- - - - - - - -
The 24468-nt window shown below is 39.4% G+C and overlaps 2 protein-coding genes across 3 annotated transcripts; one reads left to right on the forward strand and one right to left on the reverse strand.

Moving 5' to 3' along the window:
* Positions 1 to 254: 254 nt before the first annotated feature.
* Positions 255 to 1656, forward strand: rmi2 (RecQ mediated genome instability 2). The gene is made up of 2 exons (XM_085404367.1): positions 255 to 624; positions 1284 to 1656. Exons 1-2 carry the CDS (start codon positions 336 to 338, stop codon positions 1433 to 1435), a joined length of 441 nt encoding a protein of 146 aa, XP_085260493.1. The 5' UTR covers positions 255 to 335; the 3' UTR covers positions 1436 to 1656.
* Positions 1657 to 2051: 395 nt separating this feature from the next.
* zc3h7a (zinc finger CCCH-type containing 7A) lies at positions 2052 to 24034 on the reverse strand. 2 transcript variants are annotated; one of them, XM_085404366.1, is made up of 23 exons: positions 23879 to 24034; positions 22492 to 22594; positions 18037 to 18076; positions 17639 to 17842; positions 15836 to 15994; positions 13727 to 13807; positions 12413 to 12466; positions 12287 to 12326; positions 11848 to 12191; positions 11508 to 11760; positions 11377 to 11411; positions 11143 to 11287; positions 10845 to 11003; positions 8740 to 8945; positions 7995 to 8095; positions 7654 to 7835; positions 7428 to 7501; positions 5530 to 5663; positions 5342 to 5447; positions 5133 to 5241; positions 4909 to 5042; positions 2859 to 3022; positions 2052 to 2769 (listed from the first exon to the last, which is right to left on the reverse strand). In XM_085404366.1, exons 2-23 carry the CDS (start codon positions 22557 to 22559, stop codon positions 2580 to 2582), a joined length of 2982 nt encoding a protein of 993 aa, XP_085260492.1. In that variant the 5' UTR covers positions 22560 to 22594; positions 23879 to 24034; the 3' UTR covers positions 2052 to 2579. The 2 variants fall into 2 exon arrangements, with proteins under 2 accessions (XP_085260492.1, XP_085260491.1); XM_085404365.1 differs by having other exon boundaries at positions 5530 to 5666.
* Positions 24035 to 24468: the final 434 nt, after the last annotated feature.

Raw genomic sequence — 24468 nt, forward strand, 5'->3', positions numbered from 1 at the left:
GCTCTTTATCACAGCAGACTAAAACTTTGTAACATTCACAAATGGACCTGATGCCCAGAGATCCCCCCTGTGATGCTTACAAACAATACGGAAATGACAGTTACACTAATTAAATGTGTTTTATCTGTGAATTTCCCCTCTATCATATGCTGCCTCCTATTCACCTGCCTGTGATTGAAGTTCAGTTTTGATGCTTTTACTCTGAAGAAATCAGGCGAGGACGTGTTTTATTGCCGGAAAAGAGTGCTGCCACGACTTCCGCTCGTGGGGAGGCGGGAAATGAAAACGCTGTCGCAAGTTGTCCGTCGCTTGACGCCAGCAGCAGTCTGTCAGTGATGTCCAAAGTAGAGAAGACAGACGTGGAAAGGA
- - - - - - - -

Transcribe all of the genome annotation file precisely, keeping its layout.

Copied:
The 24468-nt window shown below is 39.4% G+C and overlaps 2 protein-coding genes across 3 annotated transcripts; one reads left to right on the forward strand and one right to left on the reverse strand.

Moving 5' to 3' along the window:
* Positions 1 to 254: 254 nt before the first annotated feature.
* Positions 255 to 1656, forward strand: rmi2 (RecQ mediated genome instability 2). The gene is made up of 2 exons (XM_085404367.1): positions 255 to 624; positions 1284 to 1656. Exons 1-2 carry the CDS (start codon positions 336 to 338, stop codon positions 1433 to 1435), a joined length of 441 nt encoding a protein of 146 aa, XP_085260493.1. The 5' UTR covers positions 255 to 335; the 3' UTR covers positions 1436 to 1656.
* Positions 1657 to 2051: 395 nt separating this feature from the next.
* zc3h7a (zinc finger CCCH-type containing 7A) lies at positions 2052 to 24034 on the reverse strand. 2 transcript variants are annotated; one of them, XM_085404366.1, is made up of 23 exons: positions 23879 to 24034; positions 22492 to 22594; positions 18037 to 18076; positions 17639 to 17842; positions 15836 to 15994; positions 13727 to 13807; positions 12413 to 12466; positions 12287 to 12326; positions 11848 to 12191; positions 11508 to 11760; positions 11377 to 11411; positions 11143 to 11287; positions 10845 to 11003; positions 8740 to 8945; positions 7995 to 8095; positions 7654 to 7835; positions 7428 to 7501; positions 5530 to 5663; positions 5342 to 5447; positions 5133 to 5241; positions 4909 to 5042; positions 2859 to 3022; positions 2052 to 2769 (listed from the first exon to the last, which is right to left on the reverse strand). In XM_085404366.1, exons 2-23 carry the CDS (start codon positions 22557 to 22559, stop codon positions 2580 to 2582), a joined length of 2982 nt encoding a protein of 993 aa, XP_085260492.1. In that variant the 5' UTR covers positions 22560 to 22594; positions 23879 to 24034; the 3' UTR covers positions 2052 to 2579. The 2 variants fall into 2 exon arrangements, with proteins under 2 accessions (XP_085260492.1, XP_085260491.1); XM_085404365.1 differs by having other exon boundaries at positions 5530 to 5666.
* Positions 24035 to 24468: the final 434 nt, after the last annotated feature.

Raw genomic sequence — 24468 nt, forward strand, 5'->3', positions numbered from 1 at the left:
GCTCTTTATCACAGCAGACTAAAACTTTGTAACATTCACAAATGGACCTGATGCCCAGAGATCCCCCCTGTGATGCTTACAAACAATACGGAAATGACAGTTACACTAATTAAATGTGTTTTATCTGTGAATTTCCCCTCTATCATATGCTGCCTCCTATTCACCTGCCTGTGATTGAAGTTCAGTTTTGATGCTTTTACTCTGAAGAAATCAGGCGAGGACGTGTTTTATTGCCGGAAAAGAGTGCTGCCACGACTTCCGCTCGTGGGGAGGCGGGAAATGAAAACGCTGTCGCAAGTTGTCCGTCGCTTGACGCCAGCAGCAGTCTGTCAGTGATGTCCAAAGTAGAGAAGACAGACGTGGAAAGGA